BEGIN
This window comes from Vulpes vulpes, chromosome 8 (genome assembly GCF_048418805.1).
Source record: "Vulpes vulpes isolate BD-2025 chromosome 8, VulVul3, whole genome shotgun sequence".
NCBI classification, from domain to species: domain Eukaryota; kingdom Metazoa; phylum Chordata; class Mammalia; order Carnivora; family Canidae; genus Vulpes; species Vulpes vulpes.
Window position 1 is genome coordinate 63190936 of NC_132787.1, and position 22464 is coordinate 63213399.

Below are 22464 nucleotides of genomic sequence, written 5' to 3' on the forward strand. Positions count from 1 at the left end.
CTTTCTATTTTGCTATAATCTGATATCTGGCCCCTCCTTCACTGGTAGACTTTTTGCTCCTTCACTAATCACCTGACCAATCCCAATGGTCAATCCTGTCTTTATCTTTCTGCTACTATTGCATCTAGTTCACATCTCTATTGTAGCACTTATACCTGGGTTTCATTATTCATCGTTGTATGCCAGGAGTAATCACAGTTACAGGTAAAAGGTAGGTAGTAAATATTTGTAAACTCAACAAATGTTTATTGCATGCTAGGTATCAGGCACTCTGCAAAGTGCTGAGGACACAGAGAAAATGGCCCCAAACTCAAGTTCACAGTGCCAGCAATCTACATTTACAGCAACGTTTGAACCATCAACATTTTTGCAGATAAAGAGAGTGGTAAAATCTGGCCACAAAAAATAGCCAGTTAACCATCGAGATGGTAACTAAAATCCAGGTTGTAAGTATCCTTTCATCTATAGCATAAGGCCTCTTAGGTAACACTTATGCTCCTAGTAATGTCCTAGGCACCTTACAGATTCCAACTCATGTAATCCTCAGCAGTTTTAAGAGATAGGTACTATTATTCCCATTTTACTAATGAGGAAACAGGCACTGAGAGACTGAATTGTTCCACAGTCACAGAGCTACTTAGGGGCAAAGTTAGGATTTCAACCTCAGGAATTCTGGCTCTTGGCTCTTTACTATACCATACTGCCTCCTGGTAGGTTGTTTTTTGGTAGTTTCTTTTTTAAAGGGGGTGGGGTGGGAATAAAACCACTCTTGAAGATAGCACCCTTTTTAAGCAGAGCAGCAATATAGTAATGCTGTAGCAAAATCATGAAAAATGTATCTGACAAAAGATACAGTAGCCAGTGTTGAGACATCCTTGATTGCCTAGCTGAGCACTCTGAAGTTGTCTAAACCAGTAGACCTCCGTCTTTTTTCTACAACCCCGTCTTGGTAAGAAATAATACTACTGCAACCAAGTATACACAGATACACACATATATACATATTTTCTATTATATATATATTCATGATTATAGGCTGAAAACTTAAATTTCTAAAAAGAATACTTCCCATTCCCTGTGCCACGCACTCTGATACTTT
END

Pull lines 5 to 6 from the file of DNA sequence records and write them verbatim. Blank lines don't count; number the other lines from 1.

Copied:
Below are 22464 nucleotides of genomic sequence, written 5' to 3' on the forward strand. Positions count from 1 at the left end.
CTTTCTATTTTGCTATAATCTGATATCTGGCCCCTCCTTCACTGGTAGACTTTTTGCTCCTTCACTAATCACCTGACCAATCCCAATGGTCAATCCTGTCTTTATCTTTCTGCTACTATTGCATCTAGTTCACATCTCTATTGTAGCACTTATACCTGGGTTTCATTATTCATCGTTGTATGCCAGGAGTAATCACAGTTACAGGTAAAAGGTAGGTAGTAAATATTTGTAAACTCAACAAATGTTTATTGCATGCTAGGTATCAGGCACTCTGCAAAGTGCTGAGGACACAGAGAAAATGGCCCCAAACTCAAGTTCACAGTGCCAGCAATCTACATTTACAGCAACGTTTGAACCATCAACATTTTTGCAGATAAAGAGAGTGGTAAAATCTGGCCACAAAAAATAGCCAGTTAACCATCGAGATGGTAACTAAAATCCAGGTTGTAAGTATCCTTTCATCTATAGCATAAGGCCTCTTAGGTAACACTTATGCTCCTAGTAATGTCCTAGGCACCTTACAGATTCCAACTCATGTAATCCTCAGCAGTTTTAAGAGATAGGTACTATTATTCCCATTTTACTAATGAGGAAACAGGCACTGAGAGACTGAATTGTTCCACAGTCACAGAGCTACTTAGGGGCAAAGTTAGGATTTCAACCTCAGGAATTCTGGCTCTTGGCTCTTTACTATACCATACTGCCTCCTGGTAGGTTGTTTTTTGGTAGTTTCTTTTTTAAAGGGGGTGGGGTGGGAATAAAACCACTCTTGAAGATAGCACCCTTTTTAAGCAGAGCAGCAATATAGTAATGCTGTAGCAAAATCATGAAAAATGTATCTGACAAAAGATACAGTAGCCAGTGTTGAGACATCCTTGATTGCCTAGCTGAGCACTCTGAAGTTGTCTAAACCAGTAGACCTCCGTCTTTTTTCTACAACCCCGTCTTGGTAAGAAATAATACTACTGCAACCAAGTATACACAGATACACACATATATACATATTTTCTATTATATATATATTCATGATTATAGGCTGAAAACTTAAATTTCTAAAAAGAATACTTCCCATTCCCTGTGCCACGCACTCTGATACTTT